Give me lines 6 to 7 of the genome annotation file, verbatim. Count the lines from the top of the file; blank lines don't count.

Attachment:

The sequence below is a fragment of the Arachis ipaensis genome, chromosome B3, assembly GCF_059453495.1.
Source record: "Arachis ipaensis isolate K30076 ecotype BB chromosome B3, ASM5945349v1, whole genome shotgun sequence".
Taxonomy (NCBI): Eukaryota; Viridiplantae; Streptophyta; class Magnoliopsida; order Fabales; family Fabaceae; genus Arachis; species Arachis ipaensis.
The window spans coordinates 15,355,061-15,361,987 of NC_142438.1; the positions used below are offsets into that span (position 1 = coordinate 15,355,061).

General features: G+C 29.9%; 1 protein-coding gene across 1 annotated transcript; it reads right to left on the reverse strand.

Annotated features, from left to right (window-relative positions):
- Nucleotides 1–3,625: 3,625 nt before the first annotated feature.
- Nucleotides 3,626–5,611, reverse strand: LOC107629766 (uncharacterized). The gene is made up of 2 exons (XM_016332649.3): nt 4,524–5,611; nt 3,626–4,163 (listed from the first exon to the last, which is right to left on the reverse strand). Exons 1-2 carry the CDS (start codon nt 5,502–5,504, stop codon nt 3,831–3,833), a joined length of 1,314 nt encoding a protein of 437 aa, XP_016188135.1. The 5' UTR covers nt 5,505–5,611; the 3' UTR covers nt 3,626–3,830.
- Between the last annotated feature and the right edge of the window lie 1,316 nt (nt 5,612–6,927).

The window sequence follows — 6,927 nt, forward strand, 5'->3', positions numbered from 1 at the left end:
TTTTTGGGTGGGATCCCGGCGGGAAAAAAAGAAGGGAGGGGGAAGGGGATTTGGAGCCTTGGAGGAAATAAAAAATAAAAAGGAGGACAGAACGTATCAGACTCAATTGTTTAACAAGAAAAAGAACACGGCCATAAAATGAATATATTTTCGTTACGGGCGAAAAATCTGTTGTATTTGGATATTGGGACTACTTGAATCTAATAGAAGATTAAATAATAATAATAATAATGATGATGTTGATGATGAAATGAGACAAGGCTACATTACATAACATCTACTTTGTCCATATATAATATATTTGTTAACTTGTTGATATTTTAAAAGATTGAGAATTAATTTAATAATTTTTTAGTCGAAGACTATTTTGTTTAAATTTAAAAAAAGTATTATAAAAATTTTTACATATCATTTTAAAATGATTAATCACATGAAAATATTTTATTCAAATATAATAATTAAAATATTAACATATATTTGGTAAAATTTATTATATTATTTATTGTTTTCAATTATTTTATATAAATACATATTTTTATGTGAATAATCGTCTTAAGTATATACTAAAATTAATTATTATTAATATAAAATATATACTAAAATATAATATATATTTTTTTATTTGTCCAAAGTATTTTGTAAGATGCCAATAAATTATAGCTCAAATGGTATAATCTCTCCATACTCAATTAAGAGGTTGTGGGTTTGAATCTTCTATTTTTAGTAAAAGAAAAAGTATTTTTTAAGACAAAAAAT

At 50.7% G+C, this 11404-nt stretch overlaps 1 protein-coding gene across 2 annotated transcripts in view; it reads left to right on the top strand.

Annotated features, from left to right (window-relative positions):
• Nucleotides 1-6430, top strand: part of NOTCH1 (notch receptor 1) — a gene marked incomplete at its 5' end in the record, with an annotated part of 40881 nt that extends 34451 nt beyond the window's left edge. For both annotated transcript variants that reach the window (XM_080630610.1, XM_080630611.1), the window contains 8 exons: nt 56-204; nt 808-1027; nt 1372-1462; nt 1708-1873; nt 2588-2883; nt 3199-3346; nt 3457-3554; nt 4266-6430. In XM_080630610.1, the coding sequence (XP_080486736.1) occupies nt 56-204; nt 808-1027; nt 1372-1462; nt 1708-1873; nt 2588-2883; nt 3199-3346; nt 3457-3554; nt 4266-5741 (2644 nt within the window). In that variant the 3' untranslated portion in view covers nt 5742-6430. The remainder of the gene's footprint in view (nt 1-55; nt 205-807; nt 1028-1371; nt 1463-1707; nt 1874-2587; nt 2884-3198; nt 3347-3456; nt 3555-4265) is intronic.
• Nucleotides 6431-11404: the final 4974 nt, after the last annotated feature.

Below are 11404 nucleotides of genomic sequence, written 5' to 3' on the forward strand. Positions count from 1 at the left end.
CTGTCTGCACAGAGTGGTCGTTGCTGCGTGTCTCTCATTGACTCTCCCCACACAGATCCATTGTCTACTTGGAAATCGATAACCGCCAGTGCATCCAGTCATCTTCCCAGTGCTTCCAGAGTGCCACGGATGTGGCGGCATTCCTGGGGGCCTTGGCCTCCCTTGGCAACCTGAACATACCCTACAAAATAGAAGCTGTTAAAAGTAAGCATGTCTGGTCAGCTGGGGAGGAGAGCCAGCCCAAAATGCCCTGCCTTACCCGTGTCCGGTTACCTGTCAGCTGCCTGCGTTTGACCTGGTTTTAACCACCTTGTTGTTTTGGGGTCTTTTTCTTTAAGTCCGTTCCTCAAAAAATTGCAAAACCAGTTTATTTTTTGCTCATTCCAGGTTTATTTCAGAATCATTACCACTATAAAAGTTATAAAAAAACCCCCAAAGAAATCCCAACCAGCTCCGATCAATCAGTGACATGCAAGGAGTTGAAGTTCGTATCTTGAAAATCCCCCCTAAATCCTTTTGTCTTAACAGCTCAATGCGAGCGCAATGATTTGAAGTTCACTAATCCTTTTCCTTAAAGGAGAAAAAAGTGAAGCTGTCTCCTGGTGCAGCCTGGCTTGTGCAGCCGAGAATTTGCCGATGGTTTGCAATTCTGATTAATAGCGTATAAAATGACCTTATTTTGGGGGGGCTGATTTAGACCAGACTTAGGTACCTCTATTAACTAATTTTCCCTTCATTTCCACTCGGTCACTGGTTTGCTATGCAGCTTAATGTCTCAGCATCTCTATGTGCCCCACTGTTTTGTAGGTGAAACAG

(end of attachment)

Annotated features, from left to right (window-relative positions):
- Nucleotides 1–3,625: 3,625 nt before the first annotated feature.